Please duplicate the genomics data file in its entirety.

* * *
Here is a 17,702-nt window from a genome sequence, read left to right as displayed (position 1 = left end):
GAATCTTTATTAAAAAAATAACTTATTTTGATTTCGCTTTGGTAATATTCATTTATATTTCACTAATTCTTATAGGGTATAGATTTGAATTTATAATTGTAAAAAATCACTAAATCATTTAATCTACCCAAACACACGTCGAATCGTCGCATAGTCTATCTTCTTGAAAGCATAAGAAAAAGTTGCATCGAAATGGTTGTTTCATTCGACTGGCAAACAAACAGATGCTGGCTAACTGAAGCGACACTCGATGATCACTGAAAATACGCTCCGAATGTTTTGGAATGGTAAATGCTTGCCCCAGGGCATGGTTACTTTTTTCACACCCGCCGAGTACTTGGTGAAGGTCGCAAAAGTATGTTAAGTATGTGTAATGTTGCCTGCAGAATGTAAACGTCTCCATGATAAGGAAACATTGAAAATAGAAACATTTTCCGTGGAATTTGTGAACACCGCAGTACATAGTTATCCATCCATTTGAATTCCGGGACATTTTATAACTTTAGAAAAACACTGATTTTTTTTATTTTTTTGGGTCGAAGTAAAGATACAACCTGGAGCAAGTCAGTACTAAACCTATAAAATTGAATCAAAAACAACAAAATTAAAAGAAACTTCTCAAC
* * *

Here is a 17,702-nt window from a genome sequence, read left to right as displayed (position 1 = left end):
GAATCTTTATTAAAAAAATAACTTATTTTGATTTCGCTTTGGTAATATTCATTTATATTTCACTAATTCTTATAGGGTATAGATTTGAATTTATAATTGTAAAAAATCACTAAATCATTTAATCTACCCAAACACACGTCGAATCGTCGCATAGTCTATCTTCTTGAAAGCATAAGAAAAAGTTGCATCGAAATGGTTGTTTCATTCGACTGGCAAACAAACAGATGCTGGCTAACTGAAGCGACACTCGATGATCACTGAAAATACGCTCCGAATGTTTTGGAATGGTAAATGCTTGCCCCAGGGCATGGTTACTTTTTTCACACCCGCCGAGTACTTGGTGAAGGTCGCAAAAGTATGTTAAGTATGTGTAATGTTGCCTGCAGAATGTAAACGTCTCCATGATAAGGAAACATTGAAAATAGAAACATTTTCCGTGGAATTTGTGAACACCGCAGTACATAGTTATCCATCCATTTGAATTCCGGGACATTTTATAACTTTAGAAAAACACTGATTTTTTTTATTTTTTTGGGTCGAAGTAAAGATACAACCTGGAGCAAGTCAGTACTAAACCTATAAAATTGAATCAAAAACAACAAAATTAAAAGAAACTTCTCAAC